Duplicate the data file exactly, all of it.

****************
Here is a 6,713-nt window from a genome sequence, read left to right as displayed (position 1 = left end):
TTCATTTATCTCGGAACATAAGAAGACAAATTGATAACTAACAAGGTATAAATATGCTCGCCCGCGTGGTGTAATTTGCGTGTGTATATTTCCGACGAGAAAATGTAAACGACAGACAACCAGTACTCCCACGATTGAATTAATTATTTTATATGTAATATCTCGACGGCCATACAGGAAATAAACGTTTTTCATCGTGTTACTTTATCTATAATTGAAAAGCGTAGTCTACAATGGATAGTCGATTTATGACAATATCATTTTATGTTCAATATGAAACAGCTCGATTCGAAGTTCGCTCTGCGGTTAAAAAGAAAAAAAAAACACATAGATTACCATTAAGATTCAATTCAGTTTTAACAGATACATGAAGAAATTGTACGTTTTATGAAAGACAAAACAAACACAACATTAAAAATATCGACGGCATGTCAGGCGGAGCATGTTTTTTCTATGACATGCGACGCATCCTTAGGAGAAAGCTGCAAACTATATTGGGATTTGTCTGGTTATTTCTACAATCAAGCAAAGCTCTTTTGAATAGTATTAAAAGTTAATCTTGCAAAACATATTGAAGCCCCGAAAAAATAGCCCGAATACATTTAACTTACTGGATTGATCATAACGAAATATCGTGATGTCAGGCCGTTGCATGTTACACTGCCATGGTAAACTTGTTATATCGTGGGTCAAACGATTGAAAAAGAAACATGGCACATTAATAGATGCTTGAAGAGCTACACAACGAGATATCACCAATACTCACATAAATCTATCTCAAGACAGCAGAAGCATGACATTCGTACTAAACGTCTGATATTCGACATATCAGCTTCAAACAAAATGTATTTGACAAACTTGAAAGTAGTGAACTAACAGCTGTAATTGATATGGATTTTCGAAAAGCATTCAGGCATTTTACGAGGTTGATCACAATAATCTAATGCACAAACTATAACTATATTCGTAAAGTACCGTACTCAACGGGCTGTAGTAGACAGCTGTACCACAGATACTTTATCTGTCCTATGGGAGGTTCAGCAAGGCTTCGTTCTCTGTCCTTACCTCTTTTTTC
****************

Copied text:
Here is a 6,713-nt window from a genome sequence, read left to right as displayed (position 1 = left end):
TTCATTTATCTCGGAACATAAGAAGACAAATTGATAACTAACAAGGTATAAATATGCTCGCCCGCGTGGTGTAATTTGCGTGTGTATATTTCCGACGAGAAAATGTAAACGACAGACAACCAGTACTCCCACGATTGAATTAATTATTTTATATGTAATATCTCGACGGCCATACAGGAAATAAACGTTTTTCATCGTGTTACTTTATCTATAATTGAAAAGCGTAGTCTACAATGGATAGTCGATTTATGACAATATCATTTTATGTTCAATATGAAACAGCTCGATTCGAAGTTCGCTCTGCGGTTAAAAAGAAAAAAAAAACACATAGATTACCATTAAGATTCAATTCAGTTTTAACAGATACATGAAGAAATTGTACGTTTTATGAAAGACAAAACAAACACAACATTAAAAATATCGACGGCATGTCAGGCGGAGCATGTTTTTTCTATGACATGCGACGCATCCTTAGGAGAAAGCTGCAAACTATATTGGGATTTGTCTGGTTATTTCTACAATCAAGCAAAGCTCTTTTGAATAGTATTAAAAGTTAATCTTGCAAAACATATTGAAGCCCCGAAAAAATAGCCCGAATACATTTAACTTACTGGATTGATCATAACGAAATATCGTGATGTCAGGCCGTTGCATGTTACACTGCCATGGTAAACTTGTTATATCGTGGGTCAAACGATTGAAAAAGAAACATGGCACATTAATAGATGCTTGAAGAGCTACACAACGAGATATCACCAATACTCACATAAATCTATCTCAAGACAGCAGAAGCATGACATTCGTACTAAACGTCTGATATTCGACATATCAGCTTCAAACAAAATGTATTTGACAAACTTGAAAGTAGTGAACTAACAGCTGTAATTGATATGGATTTTCGAAAAGCATTCAGGCATTTTACGAGGTTGATCACAATAATCTAATGCACAAACTATAACTATATTCGTAAAGTACCGTACTCAACGGGCTGTAGTAGACAGCTGTACCACAGATACTTTATCTGTCCTATGGGAGGTTCAGCAAGGCTTCGTTCTCTGTCCTTACCTCTTTTTTC